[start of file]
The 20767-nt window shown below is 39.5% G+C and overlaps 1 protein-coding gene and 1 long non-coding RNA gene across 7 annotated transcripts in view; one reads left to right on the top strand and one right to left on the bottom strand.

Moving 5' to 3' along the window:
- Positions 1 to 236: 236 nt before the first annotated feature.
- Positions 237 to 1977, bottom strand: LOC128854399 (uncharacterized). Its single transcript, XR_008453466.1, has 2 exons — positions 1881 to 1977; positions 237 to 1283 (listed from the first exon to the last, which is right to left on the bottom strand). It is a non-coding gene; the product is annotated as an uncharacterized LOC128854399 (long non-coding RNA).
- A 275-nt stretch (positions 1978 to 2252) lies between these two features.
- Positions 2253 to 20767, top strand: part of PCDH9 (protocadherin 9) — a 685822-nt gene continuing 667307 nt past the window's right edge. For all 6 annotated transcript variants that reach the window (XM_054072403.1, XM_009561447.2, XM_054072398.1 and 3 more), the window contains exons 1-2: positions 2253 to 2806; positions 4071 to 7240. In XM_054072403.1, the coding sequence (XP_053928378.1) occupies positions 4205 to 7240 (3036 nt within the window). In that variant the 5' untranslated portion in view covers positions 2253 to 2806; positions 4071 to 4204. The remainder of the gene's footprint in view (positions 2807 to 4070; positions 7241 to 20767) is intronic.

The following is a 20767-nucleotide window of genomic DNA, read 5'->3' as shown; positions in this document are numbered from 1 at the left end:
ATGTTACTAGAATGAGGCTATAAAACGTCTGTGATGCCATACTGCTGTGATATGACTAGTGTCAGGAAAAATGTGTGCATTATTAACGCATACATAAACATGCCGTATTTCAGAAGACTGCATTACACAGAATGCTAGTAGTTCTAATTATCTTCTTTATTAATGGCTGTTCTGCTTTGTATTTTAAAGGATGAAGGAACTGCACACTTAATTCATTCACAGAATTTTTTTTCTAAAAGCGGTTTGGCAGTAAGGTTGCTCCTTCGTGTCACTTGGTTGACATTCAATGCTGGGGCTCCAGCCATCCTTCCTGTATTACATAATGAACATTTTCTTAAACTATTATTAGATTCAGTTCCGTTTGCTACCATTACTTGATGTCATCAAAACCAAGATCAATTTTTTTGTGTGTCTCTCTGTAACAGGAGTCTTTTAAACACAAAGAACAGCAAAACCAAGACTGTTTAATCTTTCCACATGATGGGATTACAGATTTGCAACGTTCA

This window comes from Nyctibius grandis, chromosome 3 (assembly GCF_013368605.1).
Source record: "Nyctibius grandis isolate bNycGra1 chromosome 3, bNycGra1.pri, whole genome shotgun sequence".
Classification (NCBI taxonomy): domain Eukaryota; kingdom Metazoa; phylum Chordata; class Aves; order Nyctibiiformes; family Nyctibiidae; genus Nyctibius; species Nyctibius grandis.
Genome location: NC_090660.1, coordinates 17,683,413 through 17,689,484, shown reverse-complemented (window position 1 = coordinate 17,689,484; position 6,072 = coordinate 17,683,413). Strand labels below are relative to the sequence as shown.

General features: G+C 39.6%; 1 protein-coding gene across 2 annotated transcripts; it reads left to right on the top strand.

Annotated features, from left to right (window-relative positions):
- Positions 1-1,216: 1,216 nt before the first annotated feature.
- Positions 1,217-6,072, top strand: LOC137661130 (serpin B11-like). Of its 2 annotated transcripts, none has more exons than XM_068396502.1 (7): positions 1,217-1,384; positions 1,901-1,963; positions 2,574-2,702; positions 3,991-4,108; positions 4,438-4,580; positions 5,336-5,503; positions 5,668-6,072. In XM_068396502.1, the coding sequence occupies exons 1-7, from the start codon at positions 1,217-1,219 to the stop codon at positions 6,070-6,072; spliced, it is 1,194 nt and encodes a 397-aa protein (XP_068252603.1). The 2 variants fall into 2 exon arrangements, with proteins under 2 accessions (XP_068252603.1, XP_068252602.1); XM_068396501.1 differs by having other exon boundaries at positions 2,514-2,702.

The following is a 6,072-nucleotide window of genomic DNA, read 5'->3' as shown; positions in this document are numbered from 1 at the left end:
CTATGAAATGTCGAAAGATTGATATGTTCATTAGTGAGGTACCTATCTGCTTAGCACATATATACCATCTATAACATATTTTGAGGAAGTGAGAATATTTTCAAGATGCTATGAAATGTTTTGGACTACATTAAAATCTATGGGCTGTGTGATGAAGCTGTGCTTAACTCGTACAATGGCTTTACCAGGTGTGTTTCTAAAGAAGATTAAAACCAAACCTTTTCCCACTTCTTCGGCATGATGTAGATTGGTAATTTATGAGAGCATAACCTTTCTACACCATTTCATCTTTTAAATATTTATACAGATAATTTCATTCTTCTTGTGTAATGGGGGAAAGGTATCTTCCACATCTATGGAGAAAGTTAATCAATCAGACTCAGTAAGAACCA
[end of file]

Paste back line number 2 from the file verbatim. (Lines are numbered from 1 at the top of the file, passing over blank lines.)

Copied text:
Moving 5' to 3' along the window: